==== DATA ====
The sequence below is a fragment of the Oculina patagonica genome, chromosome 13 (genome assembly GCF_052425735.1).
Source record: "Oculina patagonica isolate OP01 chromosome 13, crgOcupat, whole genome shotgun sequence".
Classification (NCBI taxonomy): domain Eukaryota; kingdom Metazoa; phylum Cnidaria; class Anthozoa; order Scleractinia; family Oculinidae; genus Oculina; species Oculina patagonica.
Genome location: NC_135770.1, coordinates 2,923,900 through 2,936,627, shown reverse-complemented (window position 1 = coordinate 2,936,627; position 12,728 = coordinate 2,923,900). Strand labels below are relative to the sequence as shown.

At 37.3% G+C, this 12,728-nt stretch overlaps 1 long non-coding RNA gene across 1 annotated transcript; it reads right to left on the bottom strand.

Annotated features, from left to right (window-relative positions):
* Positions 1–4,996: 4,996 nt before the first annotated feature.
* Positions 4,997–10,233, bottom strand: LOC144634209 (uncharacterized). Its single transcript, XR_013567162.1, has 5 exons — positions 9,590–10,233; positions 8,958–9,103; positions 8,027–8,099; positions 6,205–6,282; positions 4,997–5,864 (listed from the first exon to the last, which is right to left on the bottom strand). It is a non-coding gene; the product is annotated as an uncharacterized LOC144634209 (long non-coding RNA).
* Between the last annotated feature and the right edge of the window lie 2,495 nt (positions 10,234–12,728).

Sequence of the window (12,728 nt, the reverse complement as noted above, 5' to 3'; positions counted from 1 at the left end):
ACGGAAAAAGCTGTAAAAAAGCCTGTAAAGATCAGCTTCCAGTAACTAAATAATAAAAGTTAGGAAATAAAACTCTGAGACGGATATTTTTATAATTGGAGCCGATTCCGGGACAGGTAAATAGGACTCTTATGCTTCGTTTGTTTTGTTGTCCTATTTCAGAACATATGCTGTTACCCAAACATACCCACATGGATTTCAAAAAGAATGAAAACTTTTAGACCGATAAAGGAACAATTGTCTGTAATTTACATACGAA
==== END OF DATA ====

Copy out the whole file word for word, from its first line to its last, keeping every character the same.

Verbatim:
The sequence below is a fragment of the Oculina patagonica genome, chromosome 13 (genome assembly GCF_052425735.1).
Source record: "Oculina patagonica isolate OP01 chromosome 13, crgOcupat, whole genome shotgun sequence".
Classification (NCBI taxonomy): domain Eukaryota; kingdom Metazoa; phylum Cnidaria; class Anthozoa; order Scleractinia; family Oculinidae; genus Oculina; species Oculina patagonica.
Genome location: NC_135770.1, coordinates 2,923,900 through 2,936,627, shown reverse-complemented (window position 1 = coordinate 2,936,627; position 12,728 = coordinate 2,923,900). Strand labels below are relative to the sequence as shown.

At 37.3% G+C, this 12,728-nt stretch overlaps 1 long non-coding RNA gene across 1 annotated transcript; it reads right to left on the bottom strand.

Annotated features, from left to right (window-relative positions):
* Positions 1–4,996: 4,996 nt before the first annotated feature.
* Positions 4,997–10,233, bottom strand: LOC144634209 (uncharacterized). Its single transcript, XR_013567162.1, has 5 exons — positions 9,590–10,233; positions 8,958–9,103; positions 8,027–8,099; positions 6,205–6,282; positions 4,997–5,864 (listed from the first exon to the last, which is right to left on the bottom strand). It is a non-coding gene; the product is annotated as an uncharacterized LOC144634209 (long non-coding RNA).
* Between the last annotated feature and the right edge of the window lie 2,495 nt (positions 10,234–12,728).

Sequence of the window (12,728 nt, the reverse complement as noted above, 5' to 3'; positions counted from 1 at the left end):
ACGGAAAAAGCTGTAAAAAAGCCTGTAAAGATCAGCTTCCAGTAACTAAATAATAAAAGTTAGGAAATAAAACTCTGAGACGGATATTTTTATAATTGGAGCCGATTCCGGGACAGGTAAATAGGACTCTTATGCTTCGTTTGTTTTGTTGTCCTATTTCAGAACATATGCTGTTACCCAAACATACCCACATGGATTTCAAAAAGAATGAAAACTTTTAGACCGATAAAGGAACAATTGTCTGTAATTTACATACGAA